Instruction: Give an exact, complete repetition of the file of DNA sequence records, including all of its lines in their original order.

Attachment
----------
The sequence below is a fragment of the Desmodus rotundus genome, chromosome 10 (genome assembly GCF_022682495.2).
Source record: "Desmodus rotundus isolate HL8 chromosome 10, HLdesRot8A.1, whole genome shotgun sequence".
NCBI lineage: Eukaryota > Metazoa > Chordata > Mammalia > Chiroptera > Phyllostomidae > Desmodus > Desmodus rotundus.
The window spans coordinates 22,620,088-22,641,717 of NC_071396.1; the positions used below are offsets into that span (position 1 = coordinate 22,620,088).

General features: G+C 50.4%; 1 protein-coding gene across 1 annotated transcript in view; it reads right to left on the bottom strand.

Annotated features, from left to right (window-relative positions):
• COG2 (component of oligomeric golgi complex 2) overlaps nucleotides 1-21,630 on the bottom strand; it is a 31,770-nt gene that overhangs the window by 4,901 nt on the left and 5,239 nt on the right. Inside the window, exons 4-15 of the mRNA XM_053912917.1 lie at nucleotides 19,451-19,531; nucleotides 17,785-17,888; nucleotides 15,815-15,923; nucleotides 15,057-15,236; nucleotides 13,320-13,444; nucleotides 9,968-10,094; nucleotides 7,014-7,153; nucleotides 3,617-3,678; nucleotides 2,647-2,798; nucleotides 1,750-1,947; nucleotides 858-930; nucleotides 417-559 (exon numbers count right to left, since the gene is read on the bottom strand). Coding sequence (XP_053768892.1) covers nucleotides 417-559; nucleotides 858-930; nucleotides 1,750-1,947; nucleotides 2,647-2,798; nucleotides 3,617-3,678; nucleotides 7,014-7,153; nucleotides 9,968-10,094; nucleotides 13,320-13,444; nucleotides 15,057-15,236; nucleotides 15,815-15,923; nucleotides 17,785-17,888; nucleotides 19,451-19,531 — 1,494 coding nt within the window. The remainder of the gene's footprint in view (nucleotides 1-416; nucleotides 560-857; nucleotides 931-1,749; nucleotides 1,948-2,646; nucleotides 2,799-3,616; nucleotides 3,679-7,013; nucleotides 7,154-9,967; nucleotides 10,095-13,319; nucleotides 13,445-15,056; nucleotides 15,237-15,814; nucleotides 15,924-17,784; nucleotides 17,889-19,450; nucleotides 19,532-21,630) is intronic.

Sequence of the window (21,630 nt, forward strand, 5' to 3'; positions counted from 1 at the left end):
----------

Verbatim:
The sequence below is a fragment of the Desmodus rotundus genome, chromosome 10 (genome assembly GCF_022682495.2).
Source record: "Desmodus rotundus isolate HL8 chromosome 10, HLdesRot8A.1, whole genome shotgun sequence".
NCBI lineage: Eukaryota > Metazoa > Chordata > Mammalia > Chiroptera > Phyllostomidae > Desmodus > Desmodus rotundus.
The window spans coordinates 22,620,088-22,641,717 of NC_071396.1; the positions used below are offsets into that span (position 1 = coordinate 22,620,088).

General features: G+C 50.4%; 1 protein-coding gene across 1 annotated transcript in view; it reads right to left on the bottom strand.

Annotated features, from left to right (window-relative positions):
• COG2 (component of oligomeric golgi complex 2) overlaps nucleotides 1-21,630 on the bottom strand; it is a 31,770-nt gene that overhangs the window by 4,901 nt on the left and 5,239 nt on the right. Inside the window, exons 4-15 of the mRNA XM_053912917.1 lie at nucleotides 19,451-19,531; nucleotides 17,785-17,888; nucleotides 15,815-15,923; nucleotides 15,057-15,236; nucleotides 13,320-13,444; nucleotides 9,968-10,094; nucleotides 7,014-7,153; nucleotides 3,617-3,678; nucleotides 2,647-2,798; nucleotides 1,750-1,947; nucleotides 858-930; nucleotides 417-559 (exon numbers count right to left, since the gene is read on the bottom strand). Coding sequence (XP_053768892.1) covers nucleotides 417-559; nucleotides 858-930; nucleotides 1,750-1,947; nucleotides 2,647-2,798; nucleotides 3,617-3,678; nucleotides 7,014-7,153; nucleotides 9,968-10,094; nucleotides 13,320-13,444; nucleotides 15,057-15,236; nucleotides 15,815-15,923; nucleotides 17,785-17,888; nucleotides 19,451-19,531 — 1,494 coding nt within the window. The remainder of the gene's footprint in view (nucleotides 1-416; nucleotides 560-857; nucleotides 931-1,749; nucleotides 1,948-2,646; nucleotides 2,799-3,616; nucleotides 3,679-7,013; nucleotides 7,154-9,967; nucleotides 10,095-13,319; nucleotides 13,445-15,056; nucleotides 15,237-15,814; nucleotides 15,924-17,784; nucleotides 17,889-19,450; nucleotides 19,532-21,630) is intronic.

Sequence of the window (21,630 nt, forward strand, 5' to 3'; positions counted from 1 at the left end):